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In this Jan. 31, 2013 file photo, Rep. Bette Grande testifies before the House Human Services Committee in Bismarck, N.D. The North Dakota Senate approved two anti-abortion bills Friday, March 15, 2013, one banning abortions as early as six weeks into a pregnancy and another prohibiting the procedure because of genetic defects such as Down syndrome. North Dakota would be the only state in the U.S. to adopt either of those measures. rande, a Republican from Fargo, introduced both bills. Grande, a Republican from Fargo who introduced both bills. (AP Photo/James MacPherson)
North Dakota close to banning abortions at 6 weeks
First Published Mar 15 2013 03:55 pm • Last Updated Mar 15 2013 03:57 pm

Bismarck, N.D. • North Dakota on Friday moved one step closer to adopting what would be the most restrictive abortion laws in the country, with lawmakers sending the Republican governor measures that could set the state up for a costly legal battle over the U.S. Supreme Court decision that legalized the procedure.

The North Dakota Senate approved two anti-abortion bills Friday, one banning abortions as early as six weeks into a pregnancy and another prohibiting the procedure because of genetic defects such as Down syndrome. If the governor signs the measures, North Dakota would be the only state in the U.S. with those laws.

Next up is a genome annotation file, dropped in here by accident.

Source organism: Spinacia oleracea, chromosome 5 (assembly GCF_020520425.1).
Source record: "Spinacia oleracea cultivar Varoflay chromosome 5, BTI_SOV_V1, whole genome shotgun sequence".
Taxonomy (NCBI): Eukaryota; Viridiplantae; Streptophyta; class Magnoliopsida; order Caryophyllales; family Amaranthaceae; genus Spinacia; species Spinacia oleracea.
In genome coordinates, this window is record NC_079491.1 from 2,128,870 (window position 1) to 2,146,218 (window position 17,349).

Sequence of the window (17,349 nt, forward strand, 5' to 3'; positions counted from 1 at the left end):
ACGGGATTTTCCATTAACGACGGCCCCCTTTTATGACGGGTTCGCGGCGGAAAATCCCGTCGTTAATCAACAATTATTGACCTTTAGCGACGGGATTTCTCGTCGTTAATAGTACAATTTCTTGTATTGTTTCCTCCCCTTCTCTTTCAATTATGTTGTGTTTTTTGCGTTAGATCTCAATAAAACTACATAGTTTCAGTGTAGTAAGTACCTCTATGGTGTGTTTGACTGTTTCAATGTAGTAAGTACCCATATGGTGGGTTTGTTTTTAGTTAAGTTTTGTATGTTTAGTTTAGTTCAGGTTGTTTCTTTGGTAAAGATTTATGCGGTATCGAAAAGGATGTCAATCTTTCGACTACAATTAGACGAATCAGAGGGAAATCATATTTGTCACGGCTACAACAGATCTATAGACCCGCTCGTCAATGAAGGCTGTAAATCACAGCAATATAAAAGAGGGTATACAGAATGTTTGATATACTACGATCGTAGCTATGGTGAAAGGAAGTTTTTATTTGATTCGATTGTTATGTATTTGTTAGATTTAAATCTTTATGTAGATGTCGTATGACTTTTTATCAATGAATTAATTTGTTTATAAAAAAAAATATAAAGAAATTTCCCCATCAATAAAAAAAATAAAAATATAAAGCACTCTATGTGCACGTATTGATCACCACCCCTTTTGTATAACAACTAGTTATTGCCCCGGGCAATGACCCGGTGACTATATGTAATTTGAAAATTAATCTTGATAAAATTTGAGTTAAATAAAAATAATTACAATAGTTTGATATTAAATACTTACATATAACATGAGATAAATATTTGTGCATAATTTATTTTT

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Supporters said their goal is to challenge the Supreme Court’s 1973 Roe v. Wade ruling that legalized abortion up until a fetus is considered viable, usually at 22 to 24 weeks, though anti-abortion activists elsewhere have expressed concern about the strategy.

"It’s a good day for babies," said Rep. Bette Grande, a Republican from Fargo who introduced both bills. The state’s only abortion clinic is in Fargo, and abortion-rights advocates say the measures are meant to shut it down.

Gov. Jack Dalrymple hasn’t said anything to indicate he won’t approve the measures.

Debate Friday was brief, with the Senate taking about an hour to pass both measures. No one spoke against the so-called fetal heartbeat bill, which the Senate took up immediately after passing the genetic abnormalities bill.

Opponents, who have promised legal challenges to both measures if they become law, urged Dalrymple to veto the bills. North Dakota is one of several states with Republican-controlled Legislatures and GOP governors that is looking at abortion restrictions. But the state is better positioned than most for a long court fight: It has budget surplus nearing $2 billion thanks to new-found oil wealth.

The American Civil Liberties Union called the measures "extreme," saying they would make North Dakota "the first state in the nation to ban most abortions."

"In America, no woman, no matter where she lives, should be denied the ability to make this deeply personal decision," ACLU executive director Anthony Romero said in a statement.